Annapolis MD

What Is A Mindfulness Practice?

Meditation is one part of a daily mindfulness practice

Meditation is one part of a daily mindfulness practice

Meditation and mindful awareness are two components of a mindfulness practice. Both are equally important. Meditation helps you learn how to focus your mind, which in turn helps you focus your attention on the world around you in the moment. Mindful awareness, or focusing your attention on the present moment, can be as simple as paying attention to an activity you do mindlessly everyday, like brushing your teeth.

Because we’re so used to just doing, without thinking, each part of a mindfulness practice really does take practice. We’re so used to going about our day with our mind running in a million different directions that bringing it back to the here and now can seem difficult. For some it can be frustrating, because it doesn’t always come easily. 

What Is Meditation?

Learning to focus your attention is where daily meditation can help. Meditation is sitting quietly and focusing on an anchor. An anchor can be your breath, a mantra or something else you choose to bring your attention back to each time it wanders. And it will wander, because we’re human and we’re wired to be thinking, planning and worrying beings. Each time you bring your attention back to your anchor, you’re being mindful! It’s that easy — or not!

A key component of meditation is being compassionate and non-judgmental with yourself. Some days it might come easily; other days, when you’ve got a lot on your min or you’re easily distracted, it can be harder. What’s important is to enter into the meditation with the intention of being mindfully centered and try not to give yourself a hard time if it feels difficult. You can even say to yourself, “My intention was to meditate mindfully for 10 minutes today. It was very hard for me because my mind was all over the place. My intention is to try it again tomorrow.”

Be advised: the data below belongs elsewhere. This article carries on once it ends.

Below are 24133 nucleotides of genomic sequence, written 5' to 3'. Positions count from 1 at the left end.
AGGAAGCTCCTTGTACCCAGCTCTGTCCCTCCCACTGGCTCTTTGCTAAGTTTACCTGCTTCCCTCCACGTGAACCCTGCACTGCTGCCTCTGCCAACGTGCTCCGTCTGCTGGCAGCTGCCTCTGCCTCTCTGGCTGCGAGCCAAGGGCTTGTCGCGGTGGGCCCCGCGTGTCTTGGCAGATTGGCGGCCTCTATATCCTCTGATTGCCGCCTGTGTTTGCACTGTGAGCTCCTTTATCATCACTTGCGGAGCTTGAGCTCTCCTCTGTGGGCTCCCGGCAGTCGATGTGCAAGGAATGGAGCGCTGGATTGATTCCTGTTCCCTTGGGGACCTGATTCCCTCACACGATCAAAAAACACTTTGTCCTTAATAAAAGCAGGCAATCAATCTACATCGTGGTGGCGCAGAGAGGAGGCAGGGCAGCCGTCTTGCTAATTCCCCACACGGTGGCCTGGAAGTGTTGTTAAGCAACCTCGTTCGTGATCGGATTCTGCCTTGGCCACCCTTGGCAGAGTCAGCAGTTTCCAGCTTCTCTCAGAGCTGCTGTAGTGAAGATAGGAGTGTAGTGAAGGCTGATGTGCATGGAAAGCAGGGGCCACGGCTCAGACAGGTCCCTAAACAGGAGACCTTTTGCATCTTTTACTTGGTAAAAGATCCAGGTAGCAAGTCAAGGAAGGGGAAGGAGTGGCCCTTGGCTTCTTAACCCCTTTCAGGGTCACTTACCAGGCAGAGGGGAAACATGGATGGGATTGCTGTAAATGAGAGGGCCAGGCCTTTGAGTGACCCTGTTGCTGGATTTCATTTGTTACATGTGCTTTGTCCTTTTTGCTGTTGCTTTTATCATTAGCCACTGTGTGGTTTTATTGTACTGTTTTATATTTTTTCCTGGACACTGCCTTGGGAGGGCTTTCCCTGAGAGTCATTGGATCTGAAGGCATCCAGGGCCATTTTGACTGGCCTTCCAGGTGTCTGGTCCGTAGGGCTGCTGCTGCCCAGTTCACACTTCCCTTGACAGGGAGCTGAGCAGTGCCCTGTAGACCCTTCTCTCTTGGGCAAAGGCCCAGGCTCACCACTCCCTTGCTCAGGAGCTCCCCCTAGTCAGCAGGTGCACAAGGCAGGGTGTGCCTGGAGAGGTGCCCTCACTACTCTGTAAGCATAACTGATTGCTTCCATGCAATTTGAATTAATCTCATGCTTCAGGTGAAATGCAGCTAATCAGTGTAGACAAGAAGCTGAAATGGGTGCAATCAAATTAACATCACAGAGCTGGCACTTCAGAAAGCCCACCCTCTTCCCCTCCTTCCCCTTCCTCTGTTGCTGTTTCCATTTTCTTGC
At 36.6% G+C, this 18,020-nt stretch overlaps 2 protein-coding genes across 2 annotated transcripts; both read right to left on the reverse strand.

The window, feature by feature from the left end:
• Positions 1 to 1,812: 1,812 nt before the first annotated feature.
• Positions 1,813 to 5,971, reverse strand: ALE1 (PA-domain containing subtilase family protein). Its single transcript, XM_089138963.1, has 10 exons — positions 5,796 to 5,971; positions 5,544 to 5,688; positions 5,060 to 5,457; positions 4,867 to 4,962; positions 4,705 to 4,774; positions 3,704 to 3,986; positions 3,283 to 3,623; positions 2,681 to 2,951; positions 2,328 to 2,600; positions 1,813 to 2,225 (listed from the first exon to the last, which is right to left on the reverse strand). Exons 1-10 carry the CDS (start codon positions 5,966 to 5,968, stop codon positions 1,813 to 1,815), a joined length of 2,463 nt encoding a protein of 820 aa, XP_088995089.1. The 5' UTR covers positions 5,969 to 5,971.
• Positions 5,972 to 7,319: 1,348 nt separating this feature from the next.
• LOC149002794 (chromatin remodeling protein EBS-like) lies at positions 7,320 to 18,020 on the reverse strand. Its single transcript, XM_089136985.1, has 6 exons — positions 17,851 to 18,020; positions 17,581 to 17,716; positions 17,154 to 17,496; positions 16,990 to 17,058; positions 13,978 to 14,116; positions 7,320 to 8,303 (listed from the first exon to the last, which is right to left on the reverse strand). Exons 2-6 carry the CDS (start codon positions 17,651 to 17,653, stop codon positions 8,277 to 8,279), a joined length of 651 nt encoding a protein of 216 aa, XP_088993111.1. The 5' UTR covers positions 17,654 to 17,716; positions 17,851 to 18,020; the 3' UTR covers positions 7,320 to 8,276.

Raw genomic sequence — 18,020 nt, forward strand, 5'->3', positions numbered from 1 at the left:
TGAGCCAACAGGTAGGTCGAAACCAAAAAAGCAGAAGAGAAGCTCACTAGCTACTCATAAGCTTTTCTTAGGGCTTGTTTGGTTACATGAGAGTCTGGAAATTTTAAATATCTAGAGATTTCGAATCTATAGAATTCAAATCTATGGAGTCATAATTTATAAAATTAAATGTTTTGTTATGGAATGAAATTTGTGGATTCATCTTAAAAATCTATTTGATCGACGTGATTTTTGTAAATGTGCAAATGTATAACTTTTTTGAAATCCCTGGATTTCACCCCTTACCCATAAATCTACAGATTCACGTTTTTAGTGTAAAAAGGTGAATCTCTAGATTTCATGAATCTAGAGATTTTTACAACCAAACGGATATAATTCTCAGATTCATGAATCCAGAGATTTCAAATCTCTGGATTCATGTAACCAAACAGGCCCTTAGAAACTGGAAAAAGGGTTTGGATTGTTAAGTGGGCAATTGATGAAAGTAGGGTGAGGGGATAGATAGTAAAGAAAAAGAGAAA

Mindful Meditation: Getting Started

Meditation can be guided or you can guide yourself. I think that when you begin a mindful meditation practice, it’s much easier to have some gentle guidance. A bunch of apps for you phone, websites with free meditations and YouTube videos are available to help you get started. I’ve listed a few resources at the bottom of this post.

Make meditation a part of your daily routine

Make meditation a part of your daily routine

When talking with my clients, I suggest picking a time of day when you won’t be disturbed and finding a place where you can sit quietly. I like to meditate in the morning when I’m at home by myself, or when I’m between clients in my office. To start, try meditating once a day for 3–5 minutes. It’s important to do it everyday, but if you forget, be compassionate with yourself and do it tomorrow.

Once you’ve established a routine, begin increasing the amount of time that you meditate. Ideally doing it for at least 10 minutes a day is a good goal. You’ll probably begin to notice that your thoughts automatically come and go, and it gets easier to come back to your anchor and to be less reactive about the thoughts that do pop up. That’s because you’re learning to let your thoughts pass through, instead of latching on to them.

My Experience

I find that when I take the time to meditate before I start my day, I can approach the day with greater sense of ease and intention. Do I still get stressed out? Of course! But I know that the stress will pass too, much like my thoughts. Meditation allows me to feel stress, but I don’t have to be stressed. If I don’t overly identify with the feeling, then I can acknowledge its presence without it pulling me under.

Do you meditate, or have your tried it? I’d love to know your experience in the comments. If you don’t meditate but would like to start and think having a group to support you would be helpful, I have an eight-week group, beginning later this month, where we will practice meditation and mindful awareness together. You can find out more here.